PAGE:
EXECUTIVE SUMMARY As reports of COVID-19 outbreaks at several major meatpacking plants began to emerge in April 2020, tragically resulting in some workers’ deaths and leading to rare plant closures,…
The FFCRA's groundbreaking paid leave provisions provide essential protections to millions of workers, but a combination of statutory and regulatory exceptions potentially leave out as many as 106 million employees nationwide. For precarious workers who too often fall through the cracks of workplace protections, like temporary, part-time, and domestic workers, the law represents an unprecedented breakthrough with some significant and challenging gaps.
Eleven states guarantee paid sick time for yourself or to stay home with a sick family member: Arizona, California, Connecticut, Massachusetts, Maryland, Michigan, New Jersey, Oregon, Rhode Island, Vermont, and Washington State, as well as D.C. Dozens of localities also guarantee paid sick time, including New York City, Westchester County, and several cities in California and Washington State—all areas highly affected by Coronavirus.
Who makes a family? If you ask people throughout the U.S., the question would undoubtedly yield a wide variety of responses. Today’s families do not fit one mold – they are multi-generational, blended, LGBTQ, and span beyond legally or biologically related loved ones. Yet some policies, such as the federal Family and Medical Leave Act (FMLA), have fallen short for workers and their families.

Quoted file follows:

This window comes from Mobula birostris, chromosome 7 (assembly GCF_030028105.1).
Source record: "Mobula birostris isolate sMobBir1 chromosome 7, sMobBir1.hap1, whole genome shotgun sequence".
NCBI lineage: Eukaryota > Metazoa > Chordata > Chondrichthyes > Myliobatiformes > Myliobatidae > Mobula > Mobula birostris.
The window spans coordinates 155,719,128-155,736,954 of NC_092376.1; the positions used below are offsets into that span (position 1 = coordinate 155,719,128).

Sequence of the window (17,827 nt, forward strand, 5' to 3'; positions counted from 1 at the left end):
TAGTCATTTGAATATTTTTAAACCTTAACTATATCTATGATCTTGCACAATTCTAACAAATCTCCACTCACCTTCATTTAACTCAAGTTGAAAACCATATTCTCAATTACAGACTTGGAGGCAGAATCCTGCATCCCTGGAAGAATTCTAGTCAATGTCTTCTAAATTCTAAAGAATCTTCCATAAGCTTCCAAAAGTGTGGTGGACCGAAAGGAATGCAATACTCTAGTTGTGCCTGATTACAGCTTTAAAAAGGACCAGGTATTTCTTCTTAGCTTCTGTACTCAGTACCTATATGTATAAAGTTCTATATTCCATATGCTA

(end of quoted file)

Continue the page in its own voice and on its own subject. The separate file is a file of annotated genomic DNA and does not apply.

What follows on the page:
February 5th marks the 27th anniversary of the signing of the Family and Medical Leave Act of 1993. The FMLA provides job-protected, unpaid time off for millions of American workers to care for themselves and their families, and has been used over 200 million times since its enactment. Passage of the law was an incredibly important first step, but 40 percent of workers are excluded from the FMLA’s protections. Many more cannot afford to take the unpaid leave it offers. Nearly three decades later, it’s time for the next step: paid leave for all U.S. workers.
Last week, the Department of Labor (DOL) issued an Opinion Letter affirming the right of parents to take leave under the Family and Medical Leave Act (FMLA) to attend meetings about their child’s Individualized Education Program (IEP) or any other meeting pursuant to the Individuals with Disabilities Education Act.
While federal progress has stalled since the FMLA, states and cities have come up with innovative policies for filling in the gaps that persist. And we won’t stop fighting until all workers have a real right to the leave they need when they need it the most.
Many of the racial disparities in our economy and workforce that Dr. King fought against continue to this day. A recent report reveals that the racial wealth divide in this country persists, and has in fact gotten worse since the 1980’s.
This year has brought some major advances in state paid family and medical leave laws across the country. But we won’t stop fighting until all workers across the country have the paid family and medical leave they need.